Securing Their Sight

Practices and games for fall sports, such as soccer and football, are getting underway. Keep your kids’ eyes safe while they play. One-third of all sports-related eye injuries involve kids, according to the American Academy of Ophthalmology.

Whether your child is on the mat or the field, he’s at risk for a potentially serious incident. The three most common causes of eye injuries in sports are:

  • Blunt trauma—When your child gets hit directly in the eye or around it, blunt trauma injuries can range from a simple black eye to a fractured orbital bone or detached retina.
  • Penetration—Cuts to the eyes can be caused by outside objects, broken eyeglasses or even someone else’s finger.
  • Radiation—Caused by excessive sun exposure, these occur most often in outdoor sports. Fortunately, when proper protective eyewear is used, 90 percent of serious eye injuries are avoidable.

Preventive Power

In sports such as hockey and football, as well as specific positions in other sports, eye protection (such as facemasks with wire shields) is typically required. In many other sports, however, eye protection isn’t mandatory, so it’s up to you to ensure your child wears the proper gear. Did you know polycarbonate lenses protect 10 times better against impact than other options? Whether in glasses or goggle form, this material can protect your child during a wide range of sports. If your child wears eyeglasses or contacts, talk to your optometrist or ophthalmologist about the right kind of protective eyewear for her. Regular eyeglasses can shatter on impact and contribute to injury, rather than protect from it. Your child’s doctor can also ensure the eyewear you choose is properly fitted, giving your child the highest level of protection available with her gear. The Vision Council has set forth helpful recommendations about the eye protection needed for a variety of sports. Before you purchase anything, ensure the gear meets American Society of Testing Materials standards, as well as any standards set forth by the governing body of your child’s sport of choice.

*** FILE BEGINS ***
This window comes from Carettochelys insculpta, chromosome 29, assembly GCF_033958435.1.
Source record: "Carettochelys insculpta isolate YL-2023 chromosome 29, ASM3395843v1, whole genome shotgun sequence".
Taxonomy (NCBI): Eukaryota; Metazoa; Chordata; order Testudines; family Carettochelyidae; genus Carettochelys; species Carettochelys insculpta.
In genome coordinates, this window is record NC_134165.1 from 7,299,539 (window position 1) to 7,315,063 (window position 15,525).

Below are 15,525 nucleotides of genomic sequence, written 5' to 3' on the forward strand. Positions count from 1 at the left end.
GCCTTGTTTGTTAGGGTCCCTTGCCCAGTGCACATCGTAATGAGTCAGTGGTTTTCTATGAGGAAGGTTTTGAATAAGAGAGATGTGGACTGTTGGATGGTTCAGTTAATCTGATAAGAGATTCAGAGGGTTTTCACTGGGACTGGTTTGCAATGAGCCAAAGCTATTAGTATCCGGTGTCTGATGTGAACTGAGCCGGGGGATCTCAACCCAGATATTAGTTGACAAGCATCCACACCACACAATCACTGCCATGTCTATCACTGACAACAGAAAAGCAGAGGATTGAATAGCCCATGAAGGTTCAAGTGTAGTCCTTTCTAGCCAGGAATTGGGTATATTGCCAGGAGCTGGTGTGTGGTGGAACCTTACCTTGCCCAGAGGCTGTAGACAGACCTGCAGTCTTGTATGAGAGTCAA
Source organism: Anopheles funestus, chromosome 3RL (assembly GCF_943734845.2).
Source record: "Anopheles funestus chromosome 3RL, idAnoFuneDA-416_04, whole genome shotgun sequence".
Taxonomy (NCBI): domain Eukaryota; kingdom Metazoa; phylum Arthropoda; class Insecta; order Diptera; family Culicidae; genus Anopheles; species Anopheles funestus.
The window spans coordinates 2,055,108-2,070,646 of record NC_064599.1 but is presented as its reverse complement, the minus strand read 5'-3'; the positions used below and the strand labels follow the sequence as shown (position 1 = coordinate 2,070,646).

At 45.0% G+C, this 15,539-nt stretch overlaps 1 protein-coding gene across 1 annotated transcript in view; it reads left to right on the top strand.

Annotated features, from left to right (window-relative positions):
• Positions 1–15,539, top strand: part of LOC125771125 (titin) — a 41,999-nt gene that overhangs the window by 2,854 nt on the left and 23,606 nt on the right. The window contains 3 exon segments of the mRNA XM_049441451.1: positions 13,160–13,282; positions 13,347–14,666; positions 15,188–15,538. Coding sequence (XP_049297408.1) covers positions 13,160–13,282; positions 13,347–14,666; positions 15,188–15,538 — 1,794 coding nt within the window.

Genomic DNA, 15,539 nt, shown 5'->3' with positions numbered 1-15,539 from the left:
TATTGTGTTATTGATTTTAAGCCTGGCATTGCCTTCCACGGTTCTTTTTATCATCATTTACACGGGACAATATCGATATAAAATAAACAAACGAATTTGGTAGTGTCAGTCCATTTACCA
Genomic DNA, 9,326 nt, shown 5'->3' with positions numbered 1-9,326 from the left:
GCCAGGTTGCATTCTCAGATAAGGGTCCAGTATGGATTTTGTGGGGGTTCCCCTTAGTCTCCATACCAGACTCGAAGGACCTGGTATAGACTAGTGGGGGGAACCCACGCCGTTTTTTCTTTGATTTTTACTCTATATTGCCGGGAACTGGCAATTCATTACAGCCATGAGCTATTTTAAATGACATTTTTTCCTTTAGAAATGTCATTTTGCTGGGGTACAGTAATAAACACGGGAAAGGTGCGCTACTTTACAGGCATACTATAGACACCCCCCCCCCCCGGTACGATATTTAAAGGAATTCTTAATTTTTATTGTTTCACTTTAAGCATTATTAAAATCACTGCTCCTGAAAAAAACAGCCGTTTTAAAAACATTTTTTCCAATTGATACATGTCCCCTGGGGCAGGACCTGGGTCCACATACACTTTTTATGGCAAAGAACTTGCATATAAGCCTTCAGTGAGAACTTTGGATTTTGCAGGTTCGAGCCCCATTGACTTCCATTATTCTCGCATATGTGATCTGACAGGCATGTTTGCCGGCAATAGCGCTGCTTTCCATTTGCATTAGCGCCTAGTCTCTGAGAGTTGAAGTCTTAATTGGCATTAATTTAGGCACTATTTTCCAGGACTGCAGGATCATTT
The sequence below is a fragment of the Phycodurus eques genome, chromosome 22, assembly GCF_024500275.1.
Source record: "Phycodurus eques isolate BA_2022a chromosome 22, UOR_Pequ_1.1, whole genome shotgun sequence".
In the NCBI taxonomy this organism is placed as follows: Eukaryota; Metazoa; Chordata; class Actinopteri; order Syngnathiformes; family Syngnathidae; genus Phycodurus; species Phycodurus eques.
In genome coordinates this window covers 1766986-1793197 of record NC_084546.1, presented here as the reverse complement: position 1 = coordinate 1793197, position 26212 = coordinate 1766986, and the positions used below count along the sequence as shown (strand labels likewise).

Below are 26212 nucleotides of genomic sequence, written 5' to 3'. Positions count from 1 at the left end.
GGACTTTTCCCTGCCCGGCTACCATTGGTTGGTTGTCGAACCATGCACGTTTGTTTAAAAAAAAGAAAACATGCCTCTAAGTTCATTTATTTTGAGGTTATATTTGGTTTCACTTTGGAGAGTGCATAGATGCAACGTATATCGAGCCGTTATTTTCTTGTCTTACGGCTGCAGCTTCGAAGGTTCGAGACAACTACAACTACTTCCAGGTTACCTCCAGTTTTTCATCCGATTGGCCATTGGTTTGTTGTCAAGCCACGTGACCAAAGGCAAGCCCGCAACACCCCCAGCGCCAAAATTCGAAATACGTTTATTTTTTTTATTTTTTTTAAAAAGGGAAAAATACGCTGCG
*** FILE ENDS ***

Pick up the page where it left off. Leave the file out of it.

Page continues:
Quick Hits: Sports-Related Eye Injuries

You might think you know the biggest culprit when it comes to overall sports-related eye injuries in kids and teens, but think again. The No. 1 cause, according to statistics compiled by Prevent Blindness, is water sports and other pool activities, with more than 5,000 estimated injuries each year.

The rest of the top eight causes of sports-related eye injuries hold a few surprises mixed in with the expected (all totals estimated by Prevent Blindness):

  • Basketball—4,644 per year
  • Baseball/Softball—2,353 per year
  • Guns (Air, Gas, BB)—2,312 per year
  • Football—1,762 per year
  • Soccer—1,669 per year
  • Bicycles—1,634 per year
  • Weight Training/Other Exercise—1,278 per year

No matter his/her sport of choice, research eye protection options for your child. Injuries occur in unexpected places, and it’s preferable to prevent—rather than treat—those injuries.


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